Women's Empowerment

Tanzania is still very much a patriarchal society. Women rarely receive the same opportunities as men, either in education or professionally, and in some small pockets, truly brutal practices, such as female circumcision, still take place.

Fair hiring practices are a way to directly impact the prospects of Tanzanian women, who Rick and Judi regularly promote to top positions in their fields. The following are just a few of the women employed serving Thomson guests in Tanzania:

Sharon Sangiwa

As the reservations and operations manager, Sharon, who was hired in 2004, is in control of a huge portion of the Arusha team.

Rose Ngilisho

Manager of the entire tented camping department, Rose was hired in April 2000.
Learn more about Rose and the camping division's recent staff trip 

Hellen Lovukenya

Hellen has been working as a mechanic for Thomson exclusive Land Rover Defenders since 2001. Not only is she breaking gender barriers, we think she's one of the best mechanics in Tanzania!
Learn more about her struggle and determination

Glory Tobias

Glory never let the fact that Kili guides are overwhelmingly male stop her, and we’re grateful: she consistently scores off the charts on her Wilderness First Responder evaluations, and she’s led dozens of trekkers to the summit!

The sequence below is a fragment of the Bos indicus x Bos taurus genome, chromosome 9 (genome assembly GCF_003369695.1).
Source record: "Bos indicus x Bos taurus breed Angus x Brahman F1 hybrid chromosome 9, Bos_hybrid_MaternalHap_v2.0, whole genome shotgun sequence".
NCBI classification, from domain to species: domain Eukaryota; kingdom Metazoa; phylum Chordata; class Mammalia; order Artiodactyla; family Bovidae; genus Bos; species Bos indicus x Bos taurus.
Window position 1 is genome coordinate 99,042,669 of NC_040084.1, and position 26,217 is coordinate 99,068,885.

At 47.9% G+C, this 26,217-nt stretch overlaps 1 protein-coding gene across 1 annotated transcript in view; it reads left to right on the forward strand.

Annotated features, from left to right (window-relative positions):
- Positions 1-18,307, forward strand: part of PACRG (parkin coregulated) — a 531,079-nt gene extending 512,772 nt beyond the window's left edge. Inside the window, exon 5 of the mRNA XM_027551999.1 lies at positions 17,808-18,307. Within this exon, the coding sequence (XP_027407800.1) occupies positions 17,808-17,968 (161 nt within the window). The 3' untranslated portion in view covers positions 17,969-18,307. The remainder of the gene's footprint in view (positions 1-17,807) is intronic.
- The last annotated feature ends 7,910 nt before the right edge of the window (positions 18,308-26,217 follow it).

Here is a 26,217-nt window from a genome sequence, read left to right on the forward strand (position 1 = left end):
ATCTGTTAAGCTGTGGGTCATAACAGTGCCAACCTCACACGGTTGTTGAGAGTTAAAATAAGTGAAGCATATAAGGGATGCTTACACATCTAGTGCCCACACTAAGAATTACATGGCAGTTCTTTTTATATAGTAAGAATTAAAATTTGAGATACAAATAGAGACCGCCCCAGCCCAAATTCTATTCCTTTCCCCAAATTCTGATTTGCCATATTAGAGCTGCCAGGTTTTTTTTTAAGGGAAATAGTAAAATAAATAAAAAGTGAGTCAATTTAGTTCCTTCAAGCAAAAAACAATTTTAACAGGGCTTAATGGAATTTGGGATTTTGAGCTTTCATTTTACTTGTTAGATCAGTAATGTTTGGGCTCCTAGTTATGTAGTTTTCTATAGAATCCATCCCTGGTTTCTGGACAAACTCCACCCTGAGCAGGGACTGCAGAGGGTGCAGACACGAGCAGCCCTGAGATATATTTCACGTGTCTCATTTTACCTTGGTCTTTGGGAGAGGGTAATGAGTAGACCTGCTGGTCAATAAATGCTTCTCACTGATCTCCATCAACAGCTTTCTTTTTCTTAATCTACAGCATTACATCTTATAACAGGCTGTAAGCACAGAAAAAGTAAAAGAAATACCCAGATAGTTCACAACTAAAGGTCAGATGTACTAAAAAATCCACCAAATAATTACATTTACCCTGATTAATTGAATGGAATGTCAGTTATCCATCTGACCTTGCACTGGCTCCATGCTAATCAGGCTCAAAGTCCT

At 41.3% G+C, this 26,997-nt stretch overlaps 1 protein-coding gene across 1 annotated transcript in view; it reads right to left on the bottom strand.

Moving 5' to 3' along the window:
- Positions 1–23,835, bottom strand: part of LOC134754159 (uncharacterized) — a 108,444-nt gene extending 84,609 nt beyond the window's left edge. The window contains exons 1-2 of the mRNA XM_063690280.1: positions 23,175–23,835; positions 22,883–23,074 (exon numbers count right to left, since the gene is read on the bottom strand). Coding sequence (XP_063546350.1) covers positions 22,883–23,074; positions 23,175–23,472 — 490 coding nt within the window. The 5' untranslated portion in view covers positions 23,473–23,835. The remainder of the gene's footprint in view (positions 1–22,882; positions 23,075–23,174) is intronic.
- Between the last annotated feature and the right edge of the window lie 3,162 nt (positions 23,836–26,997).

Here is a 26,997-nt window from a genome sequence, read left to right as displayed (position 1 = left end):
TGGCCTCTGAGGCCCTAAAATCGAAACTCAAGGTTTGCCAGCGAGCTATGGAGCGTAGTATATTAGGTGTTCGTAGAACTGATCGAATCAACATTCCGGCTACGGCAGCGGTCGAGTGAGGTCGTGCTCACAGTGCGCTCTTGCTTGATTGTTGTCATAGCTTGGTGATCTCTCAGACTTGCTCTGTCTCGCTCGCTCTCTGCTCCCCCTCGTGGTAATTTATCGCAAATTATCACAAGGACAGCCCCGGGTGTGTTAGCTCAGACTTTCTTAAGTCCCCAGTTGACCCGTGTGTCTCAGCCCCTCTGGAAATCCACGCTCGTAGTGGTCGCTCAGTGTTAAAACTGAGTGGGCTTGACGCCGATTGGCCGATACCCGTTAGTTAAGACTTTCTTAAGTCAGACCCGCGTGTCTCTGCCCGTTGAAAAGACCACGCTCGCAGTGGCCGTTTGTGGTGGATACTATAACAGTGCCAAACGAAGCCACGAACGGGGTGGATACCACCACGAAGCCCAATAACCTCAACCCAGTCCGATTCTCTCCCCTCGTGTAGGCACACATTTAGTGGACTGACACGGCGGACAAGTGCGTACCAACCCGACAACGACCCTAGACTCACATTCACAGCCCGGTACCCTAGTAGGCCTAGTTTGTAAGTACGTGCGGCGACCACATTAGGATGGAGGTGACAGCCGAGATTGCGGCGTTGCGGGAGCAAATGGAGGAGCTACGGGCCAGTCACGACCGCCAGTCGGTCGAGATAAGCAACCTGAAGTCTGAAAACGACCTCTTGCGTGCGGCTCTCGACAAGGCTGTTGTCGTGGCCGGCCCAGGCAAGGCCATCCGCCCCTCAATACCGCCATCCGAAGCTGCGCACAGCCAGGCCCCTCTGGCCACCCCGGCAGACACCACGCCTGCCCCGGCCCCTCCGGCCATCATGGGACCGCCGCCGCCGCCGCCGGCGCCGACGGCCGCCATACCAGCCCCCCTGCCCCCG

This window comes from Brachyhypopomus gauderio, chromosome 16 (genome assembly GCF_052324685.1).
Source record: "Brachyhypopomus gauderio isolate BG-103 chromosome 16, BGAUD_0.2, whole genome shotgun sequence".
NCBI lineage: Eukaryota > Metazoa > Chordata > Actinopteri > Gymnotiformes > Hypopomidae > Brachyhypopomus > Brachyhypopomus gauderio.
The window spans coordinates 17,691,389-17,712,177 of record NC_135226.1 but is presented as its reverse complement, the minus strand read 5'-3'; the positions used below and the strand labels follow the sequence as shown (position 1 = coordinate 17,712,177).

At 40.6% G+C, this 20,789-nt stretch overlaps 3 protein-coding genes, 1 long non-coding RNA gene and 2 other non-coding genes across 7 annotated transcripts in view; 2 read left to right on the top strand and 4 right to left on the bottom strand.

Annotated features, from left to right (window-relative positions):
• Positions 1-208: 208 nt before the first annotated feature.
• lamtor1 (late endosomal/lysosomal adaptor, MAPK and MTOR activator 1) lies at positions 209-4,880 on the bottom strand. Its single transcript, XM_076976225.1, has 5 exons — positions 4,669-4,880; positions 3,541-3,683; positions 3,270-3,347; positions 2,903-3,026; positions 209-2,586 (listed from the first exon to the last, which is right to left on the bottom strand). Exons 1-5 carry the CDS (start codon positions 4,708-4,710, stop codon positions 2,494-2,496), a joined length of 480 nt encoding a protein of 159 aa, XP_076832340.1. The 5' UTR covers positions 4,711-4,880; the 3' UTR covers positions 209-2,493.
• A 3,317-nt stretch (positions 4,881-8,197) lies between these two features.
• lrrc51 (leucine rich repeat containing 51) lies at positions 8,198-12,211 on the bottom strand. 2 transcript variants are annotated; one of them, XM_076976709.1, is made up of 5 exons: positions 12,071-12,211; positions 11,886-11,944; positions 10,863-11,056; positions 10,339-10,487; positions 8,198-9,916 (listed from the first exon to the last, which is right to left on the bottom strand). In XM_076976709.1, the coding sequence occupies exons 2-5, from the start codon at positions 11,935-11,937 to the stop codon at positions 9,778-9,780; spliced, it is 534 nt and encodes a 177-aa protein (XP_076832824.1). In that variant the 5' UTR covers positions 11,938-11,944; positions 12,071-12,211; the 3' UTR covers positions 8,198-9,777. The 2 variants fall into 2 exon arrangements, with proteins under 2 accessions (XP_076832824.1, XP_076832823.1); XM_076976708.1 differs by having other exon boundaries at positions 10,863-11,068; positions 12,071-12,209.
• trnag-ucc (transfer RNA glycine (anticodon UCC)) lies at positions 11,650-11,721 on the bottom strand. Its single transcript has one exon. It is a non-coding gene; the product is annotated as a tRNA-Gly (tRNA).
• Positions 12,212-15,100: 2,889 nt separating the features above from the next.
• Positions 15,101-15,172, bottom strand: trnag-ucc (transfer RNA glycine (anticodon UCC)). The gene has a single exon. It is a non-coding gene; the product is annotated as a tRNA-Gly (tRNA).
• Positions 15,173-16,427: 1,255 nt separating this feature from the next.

Shamim Issa

After working in the operations department for many years, Shamim is now the head of the Transportation Department.

More work to be done

But the exceptional women working on Thomson trips are too often just that: the exceptions. That’s why our partner philanthropy organization, Focus on Tanzanian Communities (FoTZC), is working to promote women throughout Tanzanian culture:

  • FoTZC is working closely with the Enyuata Women’s Collaborative, a group of women that designs and sells beaded jewelry in an effort to independently provide for their families.
  • Fostering entrepreneurship among Tanzanian women is a primary goal. In addition to the jewelry business, FoTZC has helped women establish a maize-grinding business and funded a project in which local women build and sell more-efficient cooking stoves.
  • It’s not just about funding individual projects; FoTZC has also provided entrepreneurship training for women, so they’ll have the skills they need to put the next great idea into practice.

This kind of support means more than funding. It means fostering confidence in a group of strong women who can then go on to improve the lives of their families and the condition of their communities. 

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